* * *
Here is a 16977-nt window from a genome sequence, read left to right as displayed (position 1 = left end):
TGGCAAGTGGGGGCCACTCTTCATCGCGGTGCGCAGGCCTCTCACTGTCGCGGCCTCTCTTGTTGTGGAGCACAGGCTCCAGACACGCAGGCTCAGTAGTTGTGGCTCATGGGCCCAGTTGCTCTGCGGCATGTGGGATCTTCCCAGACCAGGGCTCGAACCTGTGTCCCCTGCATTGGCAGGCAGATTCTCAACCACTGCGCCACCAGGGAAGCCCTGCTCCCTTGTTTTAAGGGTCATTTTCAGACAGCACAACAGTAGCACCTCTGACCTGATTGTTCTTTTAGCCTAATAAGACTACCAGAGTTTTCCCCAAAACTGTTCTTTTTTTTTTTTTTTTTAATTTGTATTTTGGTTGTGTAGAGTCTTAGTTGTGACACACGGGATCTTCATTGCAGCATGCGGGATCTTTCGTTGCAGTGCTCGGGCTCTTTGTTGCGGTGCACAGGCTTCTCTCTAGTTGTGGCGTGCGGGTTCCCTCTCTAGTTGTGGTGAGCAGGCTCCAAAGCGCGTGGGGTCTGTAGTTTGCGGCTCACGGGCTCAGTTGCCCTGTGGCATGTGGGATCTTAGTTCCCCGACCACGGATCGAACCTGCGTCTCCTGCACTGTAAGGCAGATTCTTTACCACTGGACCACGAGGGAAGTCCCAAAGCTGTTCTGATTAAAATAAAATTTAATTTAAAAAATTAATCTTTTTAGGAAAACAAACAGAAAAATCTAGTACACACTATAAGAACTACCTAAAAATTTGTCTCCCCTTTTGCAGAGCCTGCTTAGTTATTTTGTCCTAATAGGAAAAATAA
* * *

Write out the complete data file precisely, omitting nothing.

Here is a 16977-nt window from a genome sequence, read left to right as displayed (position 1 = left end):
TGGCAAGTGGGGGCCACTCTTCATCGCGGTGCGCAGGCCTCTCACTGTCGCGGCCTCTCTTGTTGTGGAGCACAGGCTCCAGACACGCAGGCTCAGTAGTTGTGGCTCATGGGCCCAGTTGCTCTGCGGCATGTGGGATCTTCCCAGACCAGGGCTCGAACCTGTGTCCCCTGCATTGGCAGGCAGATTCTCAACCACTGCGCCACCAGGGAAGCCCTGCTCCCTTGTTTTAAGGGTCATTTTCAGACAGCACAACAGTAGCACCTCTGACCTGATTGTTCTTTTAGCCTAATAAGACTACCAGAGTTTTCCCCAAAACTGTTCTTTTTTTTTTTTTTTTTAATTTGTATTTTGGTTGTGTAGAGTCTTAGTTGTGACACACGGGATCTTCATTGCAGCATGCGGGATCTTTCGTTGCAGTGCTCGGGCTCTTTGTTGCGGTGCACAGGCTTCTCTCTAGTTGTGGCGTGCGGGTTCCCTCTCTAGTTGTGGTGAGCAGGCTCCAAAGCGCGTGGGGTCTGTAGTTTGCGGCTCACGGGCTCAGTTGCCCTGTGGCATGTGGGATCTTAGTTCCCCGACCACGGATCGAACCTGCGTCTCCTGCACTGTAAGGCAGATTCTTTACCACTGGACCACGAGGGAAGTCCCAAAGCTGTTCTGATTAAAATAAAATTTAATTTAAAAAATTAATCTTTTTAGGAAAACAAACAGAAAAATCTAGTACACACTATAAGAACTACCTAAAAATTTGTCTCCCCTTTTGCAGAGCCTGCTTAGTTATTTTGTCCTAATAGGAAAAATAA